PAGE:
Io THE MICHIGAN DAILY THURS
EDGAR E.LE: 'Neighbors' Sponsor International Teas Fell
Ain ,Art. of Speaing' Cr
il in Artofdeingf For Wives, Children of Foreign Students ,Coi
ucial in Modern Lifeg4
DAY. OCTOBER 15, 1959
e- - A/z
PROF. JEROME W. CONN
.*.. wins honor
Dr. Jerome W. Conn, professor
of internal medicine at the Uni-
v e r s i t y Medical Center, was
awarded an honorary fellowship
in the American College of Sur-
geons early this month.
Discovery of a new disease called
"primary aldosteronism" won him
this distinction from United States
and Canadian surgeons at their
The disease is caused by a tumor
on the patient's adrenal gland and
can be corrected by surgery. Dr.
Conn's discovery in 1955 climaxed
more than ten years of clinical ob-
servations and laboratory experi-
The citation states in part that,
"The physicians of England have
accorded Dr. Conn a great honor
by naming this disease Conn's
Syndrome, and it is fitting that
the: surgeons of Canada and the
United States today recognize his
memorable achievement by con-
ferring upon him their highest dis-
By JEAN HARTWIG
Fashions varied from bright-
colored saris and kimonos to tra-
ditional afternoon dresses as 100
women and children from all over
the world sipped tea at the Inter-
national Center yesterday.
The occasion was a special tea
for the wives of international stu-
dents at the University sponsored
by "The Neighbors," a group of
civic-minded Ann Arbor women
who have made a special project
of making the visitors feel "at
home" during their stay here.
Mrs. Arthur Dunham, who feels
"like a Fascist" because she was
asked to be chairman by the -In-
ternational Cepter and has not
been officially elected by the
group, explained "The Neighbors"
is made up of approximately 100
volunteer faculty wives, Profes-
sional women and townspeople.
Although not formally organ-
ized at present, they are presently
reorganizing for the fall and hope
to elect officers by November.
Besides yesterday's tea, the
members are divided into 10
s m a 11 e r neighborhood groups
which meet once a month in a
member's home with the same
group of guests. These informal
get-togethers continue "until we
begin to feel like friends," Mrs.
Through such activities, the in-
ternational members "exploded"
from a beginning 20 to the present
150 who presently attend. At the
teas, the Ann Arbor hostesses dis-
c o v e r e d many women, who
"beamed with happiness at mere-
ly being there,". but were handi-
capped by their lack of knowledge
To help these women become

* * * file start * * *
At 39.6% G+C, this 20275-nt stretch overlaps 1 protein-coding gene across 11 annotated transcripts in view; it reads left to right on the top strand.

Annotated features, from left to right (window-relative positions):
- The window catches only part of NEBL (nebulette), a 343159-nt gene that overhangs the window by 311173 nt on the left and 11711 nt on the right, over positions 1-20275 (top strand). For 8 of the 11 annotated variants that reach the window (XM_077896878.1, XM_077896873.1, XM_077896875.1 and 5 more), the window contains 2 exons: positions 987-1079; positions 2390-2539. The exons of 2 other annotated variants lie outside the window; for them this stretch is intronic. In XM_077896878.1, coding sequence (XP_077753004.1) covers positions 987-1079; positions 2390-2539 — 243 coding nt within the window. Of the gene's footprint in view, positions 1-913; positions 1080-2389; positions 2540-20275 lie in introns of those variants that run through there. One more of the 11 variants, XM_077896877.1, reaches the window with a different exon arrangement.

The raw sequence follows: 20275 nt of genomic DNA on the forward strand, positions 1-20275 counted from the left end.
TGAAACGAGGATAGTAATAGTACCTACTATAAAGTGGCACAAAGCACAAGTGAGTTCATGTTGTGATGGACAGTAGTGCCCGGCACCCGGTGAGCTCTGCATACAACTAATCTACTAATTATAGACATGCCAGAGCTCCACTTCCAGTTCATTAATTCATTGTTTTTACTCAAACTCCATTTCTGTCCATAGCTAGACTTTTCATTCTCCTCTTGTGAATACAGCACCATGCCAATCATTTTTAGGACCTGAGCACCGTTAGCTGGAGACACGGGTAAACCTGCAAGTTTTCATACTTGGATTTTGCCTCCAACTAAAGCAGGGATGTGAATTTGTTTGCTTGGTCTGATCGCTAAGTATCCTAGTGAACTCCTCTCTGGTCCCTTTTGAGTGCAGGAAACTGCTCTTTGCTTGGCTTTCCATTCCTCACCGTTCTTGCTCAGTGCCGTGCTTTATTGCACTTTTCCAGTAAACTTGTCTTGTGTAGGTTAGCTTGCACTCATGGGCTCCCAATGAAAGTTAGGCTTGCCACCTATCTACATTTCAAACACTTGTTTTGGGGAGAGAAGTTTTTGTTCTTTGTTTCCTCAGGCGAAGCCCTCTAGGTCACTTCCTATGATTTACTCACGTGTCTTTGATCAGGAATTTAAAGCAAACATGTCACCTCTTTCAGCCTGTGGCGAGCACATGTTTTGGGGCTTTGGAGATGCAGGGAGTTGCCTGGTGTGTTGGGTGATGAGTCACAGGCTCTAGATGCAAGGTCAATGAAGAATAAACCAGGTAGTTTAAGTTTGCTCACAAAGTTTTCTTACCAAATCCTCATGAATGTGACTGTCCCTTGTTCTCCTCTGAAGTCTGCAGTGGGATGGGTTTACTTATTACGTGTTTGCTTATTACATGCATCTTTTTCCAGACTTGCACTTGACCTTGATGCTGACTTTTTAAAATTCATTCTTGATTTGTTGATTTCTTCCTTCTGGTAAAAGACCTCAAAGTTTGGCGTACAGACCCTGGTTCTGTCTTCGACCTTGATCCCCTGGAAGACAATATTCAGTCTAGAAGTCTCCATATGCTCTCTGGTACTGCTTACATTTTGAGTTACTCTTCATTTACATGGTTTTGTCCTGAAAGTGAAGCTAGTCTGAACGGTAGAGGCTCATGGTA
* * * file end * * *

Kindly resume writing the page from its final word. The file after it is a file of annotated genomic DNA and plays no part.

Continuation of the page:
oriented to this country, small dis-
cussion groups consisting of two
leaders and from four to six in-
ternational wives were organized.
Groups this year will meet in
Lane Hall, on North Campus, in
University Terrace apartments.
These meetings are usually held
in the evenings "when the hus-
bands can babysit," Mrs. Dun-
ham said, adding that they have
become very enthusiastic over the
A lending exchange for nursery
equipment is another service pro-
vided by the group for the fami-
lies whose student stipends are in-
sufficient to enable them to buy
cribs, bassinets and blankets and
who will not be in the country
long enough to warrant the equip-
The nursery furniture is
"begged, borrowed and stolen"
from the Ann Arbor members, and
stored in the Student Activities
Building. International families
Strotz To Give
Prof. Robert H. Strotz of North-
western -University's department
of economics will discuss "The
Role of Stereotypes in Welfare
Economics" at 8 p.m. Thursday in
the Rackham Amphitheater.
First of a series of guest lec-
turers sponsored by the Univer-
sity economics department, Strotz
is a graduate of Duke University
and received his doctorate at the
University of Chicago.
He is managing editor of the
magazine "Econometrica" and the
author of articles in such areas as
welfare economics, business cycles
and utility theory
GOOD NEIGHBORS-The International Center yesterday initiated a series of teas for wives and
children of foreign students. The purpose of these gatherings is to foster understanding between
national groups on a local basis.
are allowed to keep whatever they
need until they leave the country.
Mrs. Dunham explained that
the project has been overwhelmed
with requests and more nursery
equipment is urgently needed.
Since "The Neighbors" cannot be
responsible for its safety, all items
for the exchange must be donated
to the group.
The group gets many of the
names of its guests from the spe-
cial International Center registra-
tion and others by contacting
various University departments.
According to Mrs. Dunham,